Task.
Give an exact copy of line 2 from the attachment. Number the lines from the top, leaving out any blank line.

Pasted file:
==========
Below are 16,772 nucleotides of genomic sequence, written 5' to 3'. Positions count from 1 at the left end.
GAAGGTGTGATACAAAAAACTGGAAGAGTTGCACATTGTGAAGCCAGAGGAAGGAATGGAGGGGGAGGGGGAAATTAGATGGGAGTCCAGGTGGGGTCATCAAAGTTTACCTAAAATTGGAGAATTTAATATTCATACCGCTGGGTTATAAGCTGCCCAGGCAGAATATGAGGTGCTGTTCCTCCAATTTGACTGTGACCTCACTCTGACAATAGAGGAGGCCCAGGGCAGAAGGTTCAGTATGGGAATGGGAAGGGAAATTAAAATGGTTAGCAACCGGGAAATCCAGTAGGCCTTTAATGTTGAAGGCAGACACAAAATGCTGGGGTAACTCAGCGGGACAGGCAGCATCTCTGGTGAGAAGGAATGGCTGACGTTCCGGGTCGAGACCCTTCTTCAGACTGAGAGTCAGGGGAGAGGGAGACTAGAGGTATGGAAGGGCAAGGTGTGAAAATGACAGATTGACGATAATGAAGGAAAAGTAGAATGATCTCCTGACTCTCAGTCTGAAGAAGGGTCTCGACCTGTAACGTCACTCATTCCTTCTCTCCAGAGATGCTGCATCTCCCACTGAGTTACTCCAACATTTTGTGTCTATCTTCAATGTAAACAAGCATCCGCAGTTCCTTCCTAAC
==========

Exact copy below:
GAAGGTGTGATACAAAAAACTGGAAGAGTTGCACATTGTGAAGCCAGAGGAAGGAATGGAGGGGGAGGGGGAAATTAGATGGGAGTCCAGGTGGGGTCATCAAAGTTTACCTAAAATTGGAGAATTTAATATTCATACCGCTGGGTTATAAGCTGCCCAGGCAGAATATGAGGTGCTGTTCCTCCAATTTGACTGTGACCTCACTCTGACAATAGAGGAGGCCCAGGGCAGAAGGTTCAGTATGGGAATGGGAAGGGAAATTAAAATGGTTAGCAACCGGGAAATCCAGTAGGCCTTTAATGTTGAAGGCAGACACAAAATGCTGGGGTAACTCAGCGGGACAGGCAGCATCTCTGGTGAGAAGGAATGGCTGACGTTCCGGGTCGAGACCCTTCTTCAGACTGAGAGTCAGGGGAGAGGGAGACTAGAGGTATGGAAGGGCAAGGTGTGAAAATGACAGATTGACGATAATGAAGGAAAAGTAGAATGATCTCCTGACTCTCAGTCTGAAGAAGGGTCTCGACCTGTAACGTCACTCATTCCTTCTCTCCAGAGATGCTGCATCTCCCACTGAGTTACTCCAACATTTTGTGTCTATCTTCAATGTAAACAAGCATCCGCAGTTCCTTCCTAAC